management, in order to influence companies on a strategic level, no longer needs to adjust to
a normative/positivist discourse. Instead it can contribute on a more equal level, provided the
epistemological ground is more compatible.
[1] Abernathy, W. and Utterback, J. (1978). Patterns of industrial innovation. Technology Review, vol. 2, pp.
[2] Anso, H. (1965). Corporate strategy: An analytic approach to business policy for growth and expansion.
New York: McGraw-Hill.
[3] Anthony, S., Eyring, M. and Gibson, L. (2006). Mapping your innovation strategy. Harvard Business Review,
vol. 84, no. 5, pp. 104-113.
[4] Assink, M. (2006). Inhibitors of disruptive innovation capability: A conceptual model. European Journal of
Innovation Management, vol. 9, no. 2, pp. 215-233.
[5] Barney, J., Wright, M. and Ketchen, D. (2001). The resource-based view of the firm: Ten years after 1991.
Journal of Management, vol. 27, pp. 625-641.
[6] Borja de Mozota, B. (1998). Structuring strategic design management: Michael Porter’s value chain. Design
Management Journal, vol. 9, no. 2, pp. 26-31.
[7] Borja de Mozota, B. (2003). Design management. Using design to build brand value and corporate
innovation. New York: Allworth Press and Boston: Design Management Institute.
[8] Brown, T. (2005). Strategy by design. Fast Company, vol. 95, pp. 52-54.
[9] Brown, T. (2008). Design thinking. Harvard Business Review, vol. 86, no. 5, pp. 84-92.
[10] Bruce, M. and Bessant, J. (ed.) (2002). Design in business: Strategic innovation through design. London:
Design Council and Financial Times/Prentice Hall.
[11] Buchanan, R. (1992). Wicked problems in design thinking. Design Issues, vol. 8, no. 2, pp. 5-21.
[12] Camilus, J. (2008). Strategy as a wicked problem. Harvard Business Review, vol. 86, no.5, pp. 98-106.
[13] Chandler, A. (1962). Strategy and structure: Chapters in the history of the industrial enterprise.
Cambridge, MA: M.I.T. Press.
[14] Cheesborough, H. (2003). The era of open innovation. Sloan Management Review, vol. 44, no. 3, pp. 35-41.
[15] Christensen, C. (1997). The innovator’s dilemma: When new technologies cause great firms to fail. Boston,
MA: Harvard Business School Press.
[16] Churchman, C.W. 1967. Wicked problems. Management Science, vol. 4, no. 14, pp. 141-142.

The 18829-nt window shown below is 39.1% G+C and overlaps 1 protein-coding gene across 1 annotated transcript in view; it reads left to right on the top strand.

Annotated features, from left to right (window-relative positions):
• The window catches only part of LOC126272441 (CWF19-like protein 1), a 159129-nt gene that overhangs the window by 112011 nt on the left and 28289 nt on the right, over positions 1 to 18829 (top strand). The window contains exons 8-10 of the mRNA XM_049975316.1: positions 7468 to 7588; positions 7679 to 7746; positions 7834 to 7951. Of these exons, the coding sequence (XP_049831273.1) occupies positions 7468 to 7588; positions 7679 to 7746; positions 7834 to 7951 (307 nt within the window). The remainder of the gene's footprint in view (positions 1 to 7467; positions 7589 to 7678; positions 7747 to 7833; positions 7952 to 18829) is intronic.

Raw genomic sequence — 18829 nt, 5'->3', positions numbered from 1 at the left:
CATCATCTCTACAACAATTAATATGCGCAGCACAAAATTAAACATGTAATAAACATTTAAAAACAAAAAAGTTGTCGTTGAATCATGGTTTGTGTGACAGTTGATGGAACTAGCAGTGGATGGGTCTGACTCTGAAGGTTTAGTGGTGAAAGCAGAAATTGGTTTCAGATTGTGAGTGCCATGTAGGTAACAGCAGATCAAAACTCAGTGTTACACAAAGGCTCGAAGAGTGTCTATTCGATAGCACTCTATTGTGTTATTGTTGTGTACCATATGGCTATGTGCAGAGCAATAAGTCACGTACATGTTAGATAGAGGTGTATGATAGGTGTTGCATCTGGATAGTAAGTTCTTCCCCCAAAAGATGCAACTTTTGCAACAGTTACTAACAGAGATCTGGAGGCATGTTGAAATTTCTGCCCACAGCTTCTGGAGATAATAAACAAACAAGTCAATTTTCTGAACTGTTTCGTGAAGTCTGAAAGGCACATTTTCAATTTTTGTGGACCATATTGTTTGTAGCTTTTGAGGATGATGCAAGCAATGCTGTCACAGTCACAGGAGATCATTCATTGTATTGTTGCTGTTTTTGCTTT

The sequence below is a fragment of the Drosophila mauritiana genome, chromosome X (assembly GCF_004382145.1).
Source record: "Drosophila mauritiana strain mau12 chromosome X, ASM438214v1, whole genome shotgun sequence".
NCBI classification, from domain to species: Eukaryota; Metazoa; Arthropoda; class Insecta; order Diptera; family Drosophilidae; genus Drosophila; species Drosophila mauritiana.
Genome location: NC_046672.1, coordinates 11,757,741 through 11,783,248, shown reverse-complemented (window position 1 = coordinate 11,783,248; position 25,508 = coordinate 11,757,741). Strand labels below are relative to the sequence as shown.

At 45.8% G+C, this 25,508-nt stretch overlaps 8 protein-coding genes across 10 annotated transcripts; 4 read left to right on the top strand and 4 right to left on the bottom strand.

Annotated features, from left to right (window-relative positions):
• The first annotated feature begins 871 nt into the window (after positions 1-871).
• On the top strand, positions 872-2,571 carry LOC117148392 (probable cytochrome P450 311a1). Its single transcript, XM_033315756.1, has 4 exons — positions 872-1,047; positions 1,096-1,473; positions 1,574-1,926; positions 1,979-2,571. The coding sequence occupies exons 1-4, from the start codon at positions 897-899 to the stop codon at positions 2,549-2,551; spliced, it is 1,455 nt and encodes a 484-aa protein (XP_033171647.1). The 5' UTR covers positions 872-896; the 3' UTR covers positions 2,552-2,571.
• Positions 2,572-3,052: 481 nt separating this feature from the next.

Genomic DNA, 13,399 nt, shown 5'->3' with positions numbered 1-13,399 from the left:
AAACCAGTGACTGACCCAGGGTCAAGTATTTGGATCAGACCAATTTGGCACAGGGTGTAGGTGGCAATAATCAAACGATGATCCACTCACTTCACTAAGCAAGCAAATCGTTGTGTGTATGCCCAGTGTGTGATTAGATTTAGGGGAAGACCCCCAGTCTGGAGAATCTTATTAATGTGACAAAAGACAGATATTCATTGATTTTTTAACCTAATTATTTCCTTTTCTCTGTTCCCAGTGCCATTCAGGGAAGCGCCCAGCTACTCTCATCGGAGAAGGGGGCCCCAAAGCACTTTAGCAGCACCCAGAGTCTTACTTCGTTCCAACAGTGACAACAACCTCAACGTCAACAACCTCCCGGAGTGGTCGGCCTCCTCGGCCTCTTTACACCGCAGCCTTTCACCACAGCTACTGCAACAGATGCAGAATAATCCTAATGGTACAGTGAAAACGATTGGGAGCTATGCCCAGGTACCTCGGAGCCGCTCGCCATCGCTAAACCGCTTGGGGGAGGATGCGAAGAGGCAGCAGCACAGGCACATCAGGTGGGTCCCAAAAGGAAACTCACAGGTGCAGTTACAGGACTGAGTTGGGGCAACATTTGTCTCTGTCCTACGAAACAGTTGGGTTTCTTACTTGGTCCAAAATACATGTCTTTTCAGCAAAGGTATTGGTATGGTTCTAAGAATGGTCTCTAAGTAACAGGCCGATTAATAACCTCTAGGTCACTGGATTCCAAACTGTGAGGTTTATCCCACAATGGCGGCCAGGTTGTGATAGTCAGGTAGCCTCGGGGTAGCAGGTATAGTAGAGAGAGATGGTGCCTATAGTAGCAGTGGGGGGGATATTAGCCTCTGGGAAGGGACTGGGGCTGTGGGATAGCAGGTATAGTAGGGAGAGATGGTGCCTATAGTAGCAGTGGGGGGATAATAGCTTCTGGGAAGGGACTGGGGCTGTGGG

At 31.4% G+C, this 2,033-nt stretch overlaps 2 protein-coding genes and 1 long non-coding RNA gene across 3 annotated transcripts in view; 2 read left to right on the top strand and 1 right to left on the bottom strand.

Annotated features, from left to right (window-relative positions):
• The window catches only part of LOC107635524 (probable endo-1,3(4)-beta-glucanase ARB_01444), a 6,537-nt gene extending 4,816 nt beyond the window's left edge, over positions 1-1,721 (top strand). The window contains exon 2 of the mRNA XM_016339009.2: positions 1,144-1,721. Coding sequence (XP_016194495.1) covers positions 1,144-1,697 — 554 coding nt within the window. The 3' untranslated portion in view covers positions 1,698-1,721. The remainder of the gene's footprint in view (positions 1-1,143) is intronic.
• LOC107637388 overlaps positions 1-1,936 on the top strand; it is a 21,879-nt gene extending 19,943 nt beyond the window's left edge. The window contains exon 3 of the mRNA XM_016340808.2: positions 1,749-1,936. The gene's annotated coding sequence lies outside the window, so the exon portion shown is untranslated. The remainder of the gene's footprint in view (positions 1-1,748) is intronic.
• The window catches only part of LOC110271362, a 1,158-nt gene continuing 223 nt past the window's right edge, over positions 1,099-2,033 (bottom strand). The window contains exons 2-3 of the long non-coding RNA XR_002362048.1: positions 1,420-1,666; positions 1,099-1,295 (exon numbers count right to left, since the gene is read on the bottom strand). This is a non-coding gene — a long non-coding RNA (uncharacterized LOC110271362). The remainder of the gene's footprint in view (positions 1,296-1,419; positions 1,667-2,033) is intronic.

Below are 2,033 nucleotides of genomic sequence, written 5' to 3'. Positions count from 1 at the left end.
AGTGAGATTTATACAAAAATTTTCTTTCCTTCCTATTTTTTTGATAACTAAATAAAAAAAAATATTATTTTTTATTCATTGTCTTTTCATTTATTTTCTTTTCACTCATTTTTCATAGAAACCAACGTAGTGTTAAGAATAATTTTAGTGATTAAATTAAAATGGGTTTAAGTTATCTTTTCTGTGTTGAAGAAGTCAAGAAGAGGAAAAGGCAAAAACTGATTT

[17] Clausewitz, C., Ghyczy, T., Oetinger, B. and Bassford, C. (2001). Clausewitz on strategy: inspiration and
insight from a master strategist. New York: Wiley
[18] Cross, N. (2001). Designerly ways of knowing: Design discipline versus design science. Design Issues, vol.
17, no. 3, pp. 49-55.
[19] Dvorak, P. (2008). Businesses take a page from design firms. The Wall Street Journal, November 10, p. B4.
[20] Edeholdt, H. (2004.) Design innovation och andra Paradoxer – om förändring satt i system. Göteborg:
Chalmers Tekniska Högskola, Innovativ design – Arkitektur.
[21] Friedmann, T. (2005). The world is flat: A brief history of the twenty-first century. New York: Farrar, Straus
and Giroux.
[22] Hung, S. (2002). Mobilising networks to achieve strategic dierence. Long Range Planning, vol.,35, no. 6,
pp. 591-613.
[23] Kanter, R.M. (2006). Innovation: The classic traps. Harvard Business Review, vol. 84, no. 1, pp. 72-83.
[24] Kim, W.C. and Maubourgn, R. (2004). Blue ocean strategy. Harvard Business Review, vol. 82, no. 10, pp.
[25] Lawson, B. (2006/1980). How designers think: The design process demystified (4th. ed.). (1st ed. 1980).
Oxford: Architectural Press.
[26] Mensch, G. (1979). Stalemate in technology: Innovations overcome the depression, Cambridge, MA.
Ballinger Pub Co.
[27] Minzberg, H. (1987). The strategy concept I: Five Ps for strategy. California Management Review, vol. 30,
no. 1, pp. 11-24.
[28] Mintzberg, H. (1994). The rise and fall of strategic planning. Harvard Business Review. Vol. 72, no. 1, pp.
72 IDBM papers vol 1. IDBM papers vol 1. 73
[29] Normann, R. and Ramirez, R. (1993). From value chain to value constellation: Designing interactive
strategy. Harvard Business Review, vol. 71, no. 4, pp. 65-77.
[30] Olsson, E., Cooper, R. and Slater, F. (1998). Design strategy and competitive advantage. Business Horizons,
vol. 41, no.2, pp. 55-61.
[31] Porter, M. (1979). How competitive forces shape strategy. Harvard Business Review, vol. 56, no. 2, pp. 137-
[32] Porter, M. (1987). From competitive advantage to corporate strategy. Harvard Business Review, vol. 65, no.
3, pp. 43-59.
[33] Porter, M. (1990). The competitive advantage of nations. Harvard Business Review, vol. 8, no. 2, pp. 73-93.